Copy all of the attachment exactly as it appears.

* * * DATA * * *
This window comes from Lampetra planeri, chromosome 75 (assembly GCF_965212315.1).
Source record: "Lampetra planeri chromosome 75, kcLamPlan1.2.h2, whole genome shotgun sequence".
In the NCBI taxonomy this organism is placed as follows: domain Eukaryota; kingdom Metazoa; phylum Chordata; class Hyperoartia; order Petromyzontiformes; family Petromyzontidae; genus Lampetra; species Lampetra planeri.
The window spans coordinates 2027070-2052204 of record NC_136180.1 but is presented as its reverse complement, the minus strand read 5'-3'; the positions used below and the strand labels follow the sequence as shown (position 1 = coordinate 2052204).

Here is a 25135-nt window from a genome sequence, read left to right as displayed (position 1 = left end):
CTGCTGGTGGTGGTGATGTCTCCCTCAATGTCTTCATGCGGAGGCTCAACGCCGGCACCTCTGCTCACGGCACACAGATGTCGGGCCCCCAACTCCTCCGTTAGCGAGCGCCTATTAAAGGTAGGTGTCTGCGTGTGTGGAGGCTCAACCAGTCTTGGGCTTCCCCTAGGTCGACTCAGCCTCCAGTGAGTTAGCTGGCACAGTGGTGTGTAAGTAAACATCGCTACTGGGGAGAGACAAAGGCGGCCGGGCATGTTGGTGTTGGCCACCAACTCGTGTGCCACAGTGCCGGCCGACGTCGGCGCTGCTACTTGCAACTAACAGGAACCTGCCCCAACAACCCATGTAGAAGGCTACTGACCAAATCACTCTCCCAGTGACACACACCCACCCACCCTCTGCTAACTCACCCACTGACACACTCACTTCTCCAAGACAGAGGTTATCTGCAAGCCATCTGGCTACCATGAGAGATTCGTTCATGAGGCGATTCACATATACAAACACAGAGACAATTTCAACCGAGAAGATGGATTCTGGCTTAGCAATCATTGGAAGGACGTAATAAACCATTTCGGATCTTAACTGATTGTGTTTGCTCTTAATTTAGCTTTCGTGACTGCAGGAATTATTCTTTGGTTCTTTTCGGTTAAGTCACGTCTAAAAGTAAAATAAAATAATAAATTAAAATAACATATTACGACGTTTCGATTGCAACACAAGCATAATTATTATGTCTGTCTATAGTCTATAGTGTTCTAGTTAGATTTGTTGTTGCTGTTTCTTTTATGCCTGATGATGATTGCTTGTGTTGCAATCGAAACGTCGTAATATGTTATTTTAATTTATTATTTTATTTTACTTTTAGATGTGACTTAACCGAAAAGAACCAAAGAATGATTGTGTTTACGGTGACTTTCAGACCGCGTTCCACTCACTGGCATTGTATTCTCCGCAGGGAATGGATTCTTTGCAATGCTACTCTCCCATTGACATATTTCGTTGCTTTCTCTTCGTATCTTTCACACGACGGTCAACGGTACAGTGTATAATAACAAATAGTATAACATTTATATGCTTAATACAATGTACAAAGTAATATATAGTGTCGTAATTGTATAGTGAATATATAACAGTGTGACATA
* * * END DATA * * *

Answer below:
This window comes from Lampetra planeri, chromosome 75 (assembly GCF_965212315.1).
Source record: "Lampetra planeri chromosome 75, kcLamPlan1.2.h2, whole genome shotgun sequence".
In the NCBI taxonomy this organism is placed as follows: domain Eukaryota; kingdom Metazoa; phylum Chordata; class Hyperoartia; order Petromyzontiformes; family Petromyzontidae; genus Lampetra; species Lampetra planeri.
The window spans coordinates 2027070-2052204 of record NC_136180.1 but is presented as its reverse complement, the minus strand read 5'-3'; the positions used below and the strand labels follow the sequence as shown (position 1 = coordinate 2052204).

Here is a 25135-nt window from a genome sequence, read left to right as displayed (position 1 = left end):
CTGCTGGTGGTGGTGATGTCTCCCTCAATGTCTTCATGCGGAGGCTCAACGCCGGCACCTCTGCTCACGGCACACAGATGTCGGGCCCCCAACTCCTCCGTTAGCGAGCGCCTATTAAAGGTAGGTGTCTGCGTGTGTGGAGGCTCAACCAGTCTTGGGCTTCCCCTAGGTCGACTCAGCCTCCAGTGAGTTAGCTGGCACAGTGGTGTGTAAGTAAACATCGCTACTGGGGAGAGACAAAGGCGGCCGGGCATGTTGGTGTTGGCCACCAACTCGTGTGCCACAGTGCCGGCCGACGTCGGCGCTGCTACTTGCAACTAACAGGAACCTGCCCCAACAACCCATGTAGAAGGCTACTGACCAAATCACTCTCCCAGTGACACACACCCACCCACCCTCTGCTAACTCACCCACTGACACACTCACTTCTCCAAGACAGAGGTTATCTGCAAGCCATCTGGCTACCATGAGAGATTCGTTCATGAGGCGATTCACATATACAAACACAGAGACAATTTCAACCGAGAAGATGGATTCTGGCTTAGCAATCATTGGAAGGACGTAATAAACCATTTCGGATCTTAACTGATTGTGTTTGCTCTTAATTTAGCTTTCGTGACTGCAGGAATTATTCTTTGGTTCTTTTCGGTTAAGTCACGTCTAAAAGTAAAATAAAATAATAAATTAAAATAACATATTACGACGTTTCGATTGCAACACAAGCATAATTATTATGTCTGTCTATAGTCTATAGTGTTCTAGTTAGATTTGTTGTTGCTGTTTCTTTTATGCCTGATGATGATTGCTTGTGTTGCAATCGAAACGTCGTAATATGTTATTTTAATTTATTATTTTATTTTACTTTTAGATGTGACTTAACCGAAAAGAACCAAAGAATGATTGTGTTTACGGTGACTTTCAGACCGCGTTCCACTCACTGGCATTGTATTCTCCGCAGGGAATGGATTCTTTGCAATGCTACTCTCCCATTGACATATTTCGTTGCTTTCTCTTCGTATCTTTCACACGACGGTCAACGGTACAGTGTATAATAACAAATAGTATAACATTTATATGCTTAATACAATGTACAAAGTAATATATAGTGTCGTAATTGTATAGTGAATATATAACAGTGTGACATA